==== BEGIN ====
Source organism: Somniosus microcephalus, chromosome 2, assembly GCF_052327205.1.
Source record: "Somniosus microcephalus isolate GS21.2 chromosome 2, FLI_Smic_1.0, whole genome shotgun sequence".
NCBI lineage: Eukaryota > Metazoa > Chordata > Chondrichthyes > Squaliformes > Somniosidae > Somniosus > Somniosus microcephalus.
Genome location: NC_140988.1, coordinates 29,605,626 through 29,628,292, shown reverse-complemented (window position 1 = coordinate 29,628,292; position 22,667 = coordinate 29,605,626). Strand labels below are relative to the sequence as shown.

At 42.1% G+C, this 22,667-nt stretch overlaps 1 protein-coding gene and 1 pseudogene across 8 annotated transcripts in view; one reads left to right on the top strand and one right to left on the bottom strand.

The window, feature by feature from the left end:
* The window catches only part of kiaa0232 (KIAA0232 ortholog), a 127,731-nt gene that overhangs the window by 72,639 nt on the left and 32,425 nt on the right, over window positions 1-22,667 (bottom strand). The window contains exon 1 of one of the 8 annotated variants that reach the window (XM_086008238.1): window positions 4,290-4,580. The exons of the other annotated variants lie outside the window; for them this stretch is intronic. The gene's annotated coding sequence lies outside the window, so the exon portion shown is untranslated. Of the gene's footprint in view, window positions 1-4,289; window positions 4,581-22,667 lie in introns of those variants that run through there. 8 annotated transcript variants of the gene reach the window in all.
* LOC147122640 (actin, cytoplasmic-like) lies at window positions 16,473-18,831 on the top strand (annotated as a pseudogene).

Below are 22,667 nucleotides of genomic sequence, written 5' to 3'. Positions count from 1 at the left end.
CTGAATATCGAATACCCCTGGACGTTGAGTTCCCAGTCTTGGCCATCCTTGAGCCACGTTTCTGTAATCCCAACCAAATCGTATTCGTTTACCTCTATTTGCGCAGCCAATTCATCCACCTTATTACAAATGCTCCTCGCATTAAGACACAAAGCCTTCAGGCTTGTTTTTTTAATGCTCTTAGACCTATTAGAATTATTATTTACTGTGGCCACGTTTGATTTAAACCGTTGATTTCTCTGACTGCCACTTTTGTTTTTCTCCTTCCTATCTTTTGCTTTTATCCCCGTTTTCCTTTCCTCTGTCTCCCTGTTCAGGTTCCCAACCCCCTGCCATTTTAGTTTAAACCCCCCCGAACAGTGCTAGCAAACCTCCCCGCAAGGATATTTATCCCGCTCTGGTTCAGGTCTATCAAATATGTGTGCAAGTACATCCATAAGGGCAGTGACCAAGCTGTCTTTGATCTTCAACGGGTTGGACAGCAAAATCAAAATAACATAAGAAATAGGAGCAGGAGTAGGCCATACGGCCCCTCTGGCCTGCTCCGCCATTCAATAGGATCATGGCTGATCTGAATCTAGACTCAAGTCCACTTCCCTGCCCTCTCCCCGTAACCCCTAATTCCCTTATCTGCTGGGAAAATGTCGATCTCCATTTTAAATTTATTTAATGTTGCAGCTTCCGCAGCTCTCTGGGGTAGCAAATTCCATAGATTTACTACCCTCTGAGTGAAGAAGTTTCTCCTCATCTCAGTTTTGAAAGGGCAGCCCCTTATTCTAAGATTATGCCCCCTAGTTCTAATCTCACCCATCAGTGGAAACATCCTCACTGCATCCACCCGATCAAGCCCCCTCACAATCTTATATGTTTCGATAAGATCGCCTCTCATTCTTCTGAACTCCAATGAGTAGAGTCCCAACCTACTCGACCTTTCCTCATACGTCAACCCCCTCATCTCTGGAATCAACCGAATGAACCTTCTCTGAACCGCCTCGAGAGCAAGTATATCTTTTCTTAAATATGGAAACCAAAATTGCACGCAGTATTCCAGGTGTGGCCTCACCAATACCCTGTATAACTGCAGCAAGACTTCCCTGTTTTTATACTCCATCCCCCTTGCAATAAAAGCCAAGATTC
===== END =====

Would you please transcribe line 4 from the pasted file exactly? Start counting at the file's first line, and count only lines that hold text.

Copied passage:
Genome location: NC_140988.1, coordinates 29,605,626 through 29,628,292, shown reverse-complemented (window position 1 = coordinate 29,628,292; position 22,667 = coordinate 29,605,626). Strand labels below are relative to the sequence as shown.